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Willow Gulch/40-Mile Backpack, Day 2
Monday, September 30
We hadn't had a very long hike the day before (only about 4 miles / 6.5 km), and we had a similarly short distance to go to complete the loop (see, I told you this was an easy backpack), so we didn't feel the rush to get up or get going that early. It was a beautiful morning, mild and still. We discussed the remainder of our loop over breakfast.

40-mile Gulch has some slightly more difficult (and possibly deeper) watery obstacles than had Willow Gulch, and during our morning chat, we agreed that it would be best if we at the very least put on our lower wetwear (neoprene, etc). We held off on whether or not to wet-proof our packs, though, until we saw what we were up against.
Morning pack-up
Morning Pack-up
Breakfast, 40-mile Gulch
The initial bit of walking upstream from our campsite was rather bushy, and not all that much to write home about. But soon after that, we encountered an amazingly beautiful stretch of canyon walking. Maybe it was just the ideal angle with respect to the morning sun that made it feel so nice (the sun was shining directly up the canyon from behind us), I don't know. All I know is that the combination - lush green riverside rushes and cattails, a line of hanging-garden seeps, graceful curves of orange slickrock above, a clear, murmuring creek (complete with a little school of fish), it all combined to make it a particularly sublime spot. The perfect combo of dry desert scenery up high and this narrow strip of watery life down low. And there was no deadfall or debris anywhere to mar the purity of the scene. Really nice stretch, that.
courtesy BConnell
Heading off
Reed-y
Bushy waterway
courtesy JInnes
Chipper Connell
Glistening Reflections
Hairy Evening Primrose, 40-mile Gulch
courtesy JInnes
Cattails, 40-mile Gulch
Beautiful Morning in 40-mile Gulch
Delicate flower in morning light
courtesy BConnell
Beautiful Morning Wade
Soon after what I'll call the "beautiful stretch" came a stretch of cool, shadowy slot, varying from about 5 to 10 feet wide and bordered on either side by vertical or subway-tube like walls. The water was flowing more slowly through here, still extremely clear, but also now deeper. Gino went ahead to do his human-dipstick-ing.
courtesy JInnes
The Goyls
Narrowing up again
Narrowing up again
courtesy JInnes
Chockstone Passage
Deepening Narrows
Exploring the deeps
Little Cascade
Gino discovers that the deepest of the water is no more than waist deep, so we once again elect to keep our packs on and not get out any dry bags or other water protection. We begin to encounter a series of small steps, cascades and waterfalls, some flowing over smoothed bedrock, and some over chockstones wedged in the canyon bottom. None are more than four or five feet high, and none with water more than waist deep. For one or two of the most difficult, we do decide to ferry the packs (to ease the climbing difficulty).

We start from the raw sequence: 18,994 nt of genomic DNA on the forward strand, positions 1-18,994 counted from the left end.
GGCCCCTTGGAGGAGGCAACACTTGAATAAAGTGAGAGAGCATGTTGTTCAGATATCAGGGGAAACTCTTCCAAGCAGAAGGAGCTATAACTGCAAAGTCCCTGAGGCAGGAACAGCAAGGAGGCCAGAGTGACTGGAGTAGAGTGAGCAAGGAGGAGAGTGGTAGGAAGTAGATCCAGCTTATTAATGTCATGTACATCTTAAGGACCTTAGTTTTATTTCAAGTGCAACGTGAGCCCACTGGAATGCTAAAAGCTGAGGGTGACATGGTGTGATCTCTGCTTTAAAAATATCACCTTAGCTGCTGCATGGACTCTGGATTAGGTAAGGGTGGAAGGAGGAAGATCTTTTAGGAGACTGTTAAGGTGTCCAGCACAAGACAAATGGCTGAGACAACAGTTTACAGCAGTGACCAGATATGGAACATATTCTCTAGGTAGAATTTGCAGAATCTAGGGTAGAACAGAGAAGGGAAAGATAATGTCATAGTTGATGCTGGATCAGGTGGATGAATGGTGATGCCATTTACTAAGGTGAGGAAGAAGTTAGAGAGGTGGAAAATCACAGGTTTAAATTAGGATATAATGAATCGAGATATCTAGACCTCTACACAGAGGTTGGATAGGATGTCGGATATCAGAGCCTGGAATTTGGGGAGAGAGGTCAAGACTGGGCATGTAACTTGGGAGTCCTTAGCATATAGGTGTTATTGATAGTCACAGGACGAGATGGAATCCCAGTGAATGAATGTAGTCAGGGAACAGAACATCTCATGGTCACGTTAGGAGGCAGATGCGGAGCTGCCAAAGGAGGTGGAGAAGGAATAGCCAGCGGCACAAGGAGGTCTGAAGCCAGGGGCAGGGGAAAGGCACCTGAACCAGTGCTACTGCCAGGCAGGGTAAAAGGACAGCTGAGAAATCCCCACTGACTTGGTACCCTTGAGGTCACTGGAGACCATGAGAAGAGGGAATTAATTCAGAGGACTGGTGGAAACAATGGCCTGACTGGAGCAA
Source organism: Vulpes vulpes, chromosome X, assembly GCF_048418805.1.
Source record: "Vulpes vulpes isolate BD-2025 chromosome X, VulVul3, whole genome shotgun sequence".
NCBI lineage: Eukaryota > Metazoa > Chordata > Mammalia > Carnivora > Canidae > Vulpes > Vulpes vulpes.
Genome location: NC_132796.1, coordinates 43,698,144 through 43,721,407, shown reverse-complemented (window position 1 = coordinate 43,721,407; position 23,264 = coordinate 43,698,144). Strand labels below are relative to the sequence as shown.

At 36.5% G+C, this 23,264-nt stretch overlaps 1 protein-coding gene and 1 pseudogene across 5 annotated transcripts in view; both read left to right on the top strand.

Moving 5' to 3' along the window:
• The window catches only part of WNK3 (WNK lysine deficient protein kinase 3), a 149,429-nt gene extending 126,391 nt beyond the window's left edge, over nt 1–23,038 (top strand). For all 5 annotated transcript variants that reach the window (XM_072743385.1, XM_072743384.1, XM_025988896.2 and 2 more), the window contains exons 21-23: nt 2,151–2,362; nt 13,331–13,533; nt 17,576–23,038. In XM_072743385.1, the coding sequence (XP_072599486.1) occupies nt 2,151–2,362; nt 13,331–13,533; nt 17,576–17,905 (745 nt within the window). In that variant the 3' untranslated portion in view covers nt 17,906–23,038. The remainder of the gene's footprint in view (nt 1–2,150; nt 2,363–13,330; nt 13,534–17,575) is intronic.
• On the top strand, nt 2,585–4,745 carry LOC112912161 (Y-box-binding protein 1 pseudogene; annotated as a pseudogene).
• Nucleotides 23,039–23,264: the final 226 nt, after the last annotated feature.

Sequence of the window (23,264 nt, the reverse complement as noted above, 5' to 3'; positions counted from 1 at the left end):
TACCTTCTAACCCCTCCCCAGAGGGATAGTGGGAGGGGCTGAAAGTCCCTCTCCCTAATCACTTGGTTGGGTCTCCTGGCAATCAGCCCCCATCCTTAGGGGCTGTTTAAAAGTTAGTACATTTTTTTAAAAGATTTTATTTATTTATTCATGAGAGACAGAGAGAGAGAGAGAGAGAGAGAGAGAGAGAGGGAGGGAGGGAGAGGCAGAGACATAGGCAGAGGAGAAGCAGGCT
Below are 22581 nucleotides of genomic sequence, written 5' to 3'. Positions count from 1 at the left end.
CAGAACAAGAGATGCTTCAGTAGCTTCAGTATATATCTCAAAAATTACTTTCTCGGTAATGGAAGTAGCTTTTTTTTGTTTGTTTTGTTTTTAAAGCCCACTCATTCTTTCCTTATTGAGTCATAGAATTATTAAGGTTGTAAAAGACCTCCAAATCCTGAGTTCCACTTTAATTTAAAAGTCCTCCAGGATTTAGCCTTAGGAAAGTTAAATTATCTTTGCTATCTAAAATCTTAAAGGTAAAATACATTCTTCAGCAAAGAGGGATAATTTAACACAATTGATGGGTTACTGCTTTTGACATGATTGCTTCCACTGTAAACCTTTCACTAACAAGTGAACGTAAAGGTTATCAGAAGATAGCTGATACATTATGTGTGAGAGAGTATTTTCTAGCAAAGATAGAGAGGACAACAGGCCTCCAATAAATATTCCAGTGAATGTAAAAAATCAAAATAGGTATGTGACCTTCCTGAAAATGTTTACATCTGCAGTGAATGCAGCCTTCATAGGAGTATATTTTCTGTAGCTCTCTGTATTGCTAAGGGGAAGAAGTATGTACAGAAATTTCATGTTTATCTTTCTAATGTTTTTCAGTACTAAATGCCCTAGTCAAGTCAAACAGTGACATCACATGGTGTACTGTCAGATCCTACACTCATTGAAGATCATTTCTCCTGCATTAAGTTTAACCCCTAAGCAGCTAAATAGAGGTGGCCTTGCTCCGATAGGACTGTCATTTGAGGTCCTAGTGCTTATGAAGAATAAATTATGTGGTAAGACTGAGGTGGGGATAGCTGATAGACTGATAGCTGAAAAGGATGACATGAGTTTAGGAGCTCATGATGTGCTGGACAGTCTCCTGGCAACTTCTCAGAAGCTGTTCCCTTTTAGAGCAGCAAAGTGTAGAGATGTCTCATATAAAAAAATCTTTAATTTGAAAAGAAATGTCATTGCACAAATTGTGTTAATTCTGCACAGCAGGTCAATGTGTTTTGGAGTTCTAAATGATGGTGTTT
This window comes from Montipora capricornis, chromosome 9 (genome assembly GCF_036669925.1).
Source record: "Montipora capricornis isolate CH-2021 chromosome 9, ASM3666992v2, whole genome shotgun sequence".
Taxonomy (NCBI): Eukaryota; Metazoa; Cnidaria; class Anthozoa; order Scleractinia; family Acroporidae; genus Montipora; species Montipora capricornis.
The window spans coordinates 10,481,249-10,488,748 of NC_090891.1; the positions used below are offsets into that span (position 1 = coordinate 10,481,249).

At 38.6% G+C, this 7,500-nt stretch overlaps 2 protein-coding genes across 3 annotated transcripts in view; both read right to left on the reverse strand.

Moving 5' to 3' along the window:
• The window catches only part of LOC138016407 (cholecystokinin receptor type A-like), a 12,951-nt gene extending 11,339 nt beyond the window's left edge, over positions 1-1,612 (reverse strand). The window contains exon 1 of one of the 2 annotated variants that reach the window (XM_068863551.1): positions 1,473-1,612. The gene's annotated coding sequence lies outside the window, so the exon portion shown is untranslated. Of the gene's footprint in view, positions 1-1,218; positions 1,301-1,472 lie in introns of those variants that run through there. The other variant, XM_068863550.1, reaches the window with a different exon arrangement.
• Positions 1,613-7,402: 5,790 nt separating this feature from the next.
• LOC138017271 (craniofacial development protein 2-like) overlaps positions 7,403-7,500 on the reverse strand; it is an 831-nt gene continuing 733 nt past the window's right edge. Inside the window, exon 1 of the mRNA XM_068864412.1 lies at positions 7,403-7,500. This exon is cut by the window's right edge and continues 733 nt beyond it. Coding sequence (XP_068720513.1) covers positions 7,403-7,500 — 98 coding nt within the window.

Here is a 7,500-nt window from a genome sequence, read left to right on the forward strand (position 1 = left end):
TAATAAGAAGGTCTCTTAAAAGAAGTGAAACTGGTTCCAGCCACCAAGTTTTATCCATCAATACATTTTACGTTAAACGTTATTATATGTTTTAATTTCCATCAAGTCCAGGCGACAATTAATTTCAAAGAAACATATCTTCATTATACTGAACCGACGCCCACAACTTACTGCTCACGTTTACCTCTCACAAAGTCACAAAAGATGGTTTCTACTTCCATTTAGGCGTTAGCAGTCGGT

courtesy JInnes
Little Cascade
Little Cascade
Clear Water and Small Waterfall
courtesy BConnell
courtesy BConnell
courtesy JInnes
Easy Wading
Waiting to climb
Ferrying Packs
Overall, this section of water narrows is just the right level of interesting and difficulty for us to enjoy ourselves. This is fun. The only downside is that the combination of water temperature and the cool shade of the narrows means some of us tip over into a bit of shivering. Thoughts soon turn to finding the next curve in the canyon that is aligned with the sun so we can have a nice warm-up break.
courtesy BConnell
Finished with waterfalls
Approaching final fall
Approaching final waterfall
Not more than ten minutes after climbing the last mini-waterfall, we encounter just such a spot - a widening of the canyon and a sandy bench with a big old cottonwood that has fallen across the creek. It's in the full view of the morning sun and we stop for a nice long snack and warm-up break.
courtesy JInnes
Seeking the sun
Morning sun break
Morning sun break
Above our rest break spot, the canyon narrows up again, but now we can see that the flow of water is starting to diminish. We still have to wade in the creek bed, but now it's not any more than shin deep, and often only ankle deep. The canyon walls are still pretty high here, though, and there are more beautiful overhanging alcove curves.

Then, abruptly, we reach the bottom of a high dropoff in the canyon floor, maybe thirty to forty feet high, with a narrow cave-like slot through which the now-diminished flow of the creek is sprinkling and falling down from above. We quickly locate a vegetated ramp adjacent to this dropoff that has a distinct footpath leading up it. This allows us to climb up and around to the top of the dropoff.
Sparkling Water
Placid stretch
Pausing in the sun
courtesy JInnes
"Chock"branches
Really mini-slot
Water is thinning out
Textured Narrows
Creek Drop-off Cave
Dropoff from above
Above the dropoff, it's like someone has flipped a switch. Then canyon immediately starts to widen out, and the creekside terrain becomes much more arid.

There's much less hiking in the creek bed above the dropoff, too - and a distinct footpath often leads across benches above the creekbed. We stop at one final spot where the water is still flowing reliably so that we may clean off our water shoes and put them away, as it is clear that we can stream-hop the water from here on up.
Becoming more open, drier
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